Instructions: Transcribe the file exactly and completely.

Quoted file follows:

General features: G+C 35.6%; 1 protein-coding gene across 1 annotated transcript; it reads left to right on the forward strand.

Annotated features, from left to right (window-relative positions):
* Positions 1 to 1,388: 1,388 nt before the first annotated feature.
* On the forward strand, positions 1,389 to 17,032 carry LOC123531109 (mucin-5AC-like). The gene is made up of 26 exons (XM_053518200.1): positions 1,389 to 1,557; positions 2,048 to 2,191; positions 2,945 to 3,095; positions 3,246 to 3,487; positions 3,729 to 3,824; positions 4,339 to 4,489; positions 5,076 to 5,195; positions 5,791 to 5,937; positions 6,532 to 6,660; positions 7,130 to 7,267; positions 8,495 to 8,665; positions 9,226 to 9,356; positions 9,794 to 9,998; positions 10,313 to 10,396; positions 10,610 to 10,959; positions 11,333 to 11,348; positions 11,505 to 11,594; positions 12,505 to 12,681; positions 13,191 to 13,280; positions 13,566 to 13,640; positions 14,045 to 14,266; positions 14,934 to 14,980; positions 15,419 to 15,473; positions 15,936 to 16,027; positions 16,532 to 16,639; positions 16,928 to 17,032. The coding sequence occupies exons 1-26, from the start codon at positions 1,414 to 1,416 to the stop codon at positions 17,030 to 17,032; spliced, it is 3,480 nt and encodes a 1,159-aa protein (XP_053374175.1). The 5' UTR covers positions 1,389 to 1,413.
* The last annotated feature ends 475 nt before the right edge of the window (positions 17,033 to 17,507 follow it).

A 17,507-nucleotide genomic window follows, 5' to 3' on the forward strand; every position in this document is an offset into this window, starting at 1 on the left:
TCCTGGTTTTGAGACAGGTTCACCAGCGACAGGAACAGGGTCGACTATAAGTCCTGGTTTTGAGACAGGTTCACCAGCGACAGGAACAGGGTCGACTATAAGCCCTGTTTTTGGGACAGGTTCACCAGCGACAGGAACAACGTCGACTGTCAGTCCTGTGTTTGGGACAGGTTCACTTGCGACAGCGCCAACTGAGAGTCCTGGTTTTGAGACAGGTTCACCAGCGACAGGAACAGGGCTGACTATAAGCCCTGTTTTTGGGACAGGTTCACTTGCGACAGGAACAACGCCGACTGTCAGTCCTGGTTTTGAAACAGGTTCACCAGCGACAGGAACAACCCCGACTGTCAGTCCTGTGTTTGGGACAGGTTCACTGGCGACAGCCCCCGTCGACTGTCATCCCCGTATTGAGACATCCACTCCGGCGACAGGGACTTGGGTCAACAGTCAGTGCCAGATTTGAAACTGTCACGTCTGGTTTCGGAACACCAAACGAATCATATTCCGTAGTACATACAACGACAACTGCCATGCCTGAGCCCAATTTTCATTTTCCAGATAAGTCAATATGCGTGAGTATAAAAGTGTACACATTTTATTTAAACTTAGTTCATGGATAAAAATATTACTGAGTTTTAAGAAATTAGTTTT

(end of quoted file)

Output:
General features: G+C 35.6%; 1 protein-coding gene across 1 annotated transcript; it reads left to right on the forward strand.

Annotated features, from left to right (window-relative positions):
* Positions 1 to 1,388: 1,388 nt before the first annotated feature.
* On the forward strand, positions 1,389 to 17,032 carry LOC123531109 (mucin-5AC-like). The gene is made up of 26 exons (XM_053518200.1): positions 1,389 to 1,557; positions 2,048 to 2,191; positions 2,945 to 3,095; positions 3,246 to 3,487; positions 3,729 to 3,824; positions 4,339 to 4,489; positions 5,076 to 5,195; positions 5,791 to 5,937; positions 6,532 to 6,660; positions 7,130 to 7,267; positions 8,495 to 8,665; positions 9,226 to 9,356; positions 9,794 to 9,998; positions 10,313 to 10,396; positions 10,610 to 10,959; positions 11,333 to 11,348; positions 11,505 to 11,594; positions 12,505 to 12,681; positions 13,191 to 13,280; positions 13,566 to 13,640; positions 14,045 to 14,266; positions 14,934 to 14,980; positions 15,419 to 15,473; positions 15,936 to 16,027; positions 16,532 to 16,639; positions 16,928 to 17,032. The coding sequence occupies exons 1-26, from the start codon at positions 1,414 to 1,416 to the stop codon at positions 17,030 to 17,032; spliced, it is 3,480 nt and encodes a 1,159-aa protein (XP_053374175.1). The 5' UTR covers positions 1,389 to 1,413.
* The last annotated feature ends 475 nt before the right edge of the window (positions 17,033 to 17,507 follow it).

A 17,507-nucleotide genomic window follows, 5' to 3' on the forward strand; every position in this document is an offset into this window, starting at 1 on the left:
TCCTGGTTTTGAGACAGGTTCACCAGCGACAGGAACAGGGTCGACTATAAGTCCTGGTTTTGAGACAGGTTCACCAGCGACAGGAACAGGGTCGACTATAAGCCCTGTTTTTGGGACAGGTTCACCAGCGACAGGAACAACGTCGACTGTCAGTCCTGTGTTTGGGACAGGTTCACTTGCGACAGCGCCAACTGAGAGTCCTGGTTTTGAGACAGGTTCACCAGCGACAGGAACAGGGCTGACTATAAGCCCTGTTTTTGGGACAGGTTCACTTGCGACAGGAACAACGCCGACTGTCAGTCCTGGTTTTGAAACAGGTTCACCAGCGACAGGAACAACCCCGACTGTCAGTCCTGTGTTTGGGACAGGTTCACTGGCGACAGCCCCCGTCGACTGTCATCCCCGTATTGAGACATCCACTCCGGCGACAGGGACTTGGGTCAACAGTCAGTGCCAGATTTGAAACTGTCACGTCTGGTTTCGGAACACCAAACGAATCATATTCCGTAGTACATACAACGACAACTGCCATGCCTGAGCCCAATTTTCATTTTCCAGATAAGTCAATATGCGTGAGTATAAAAGTGTACACATTTTATTTAAACTTAGTTCATGGATAAAAATATTACTGAGTTTTAAGAAATTAGTTTT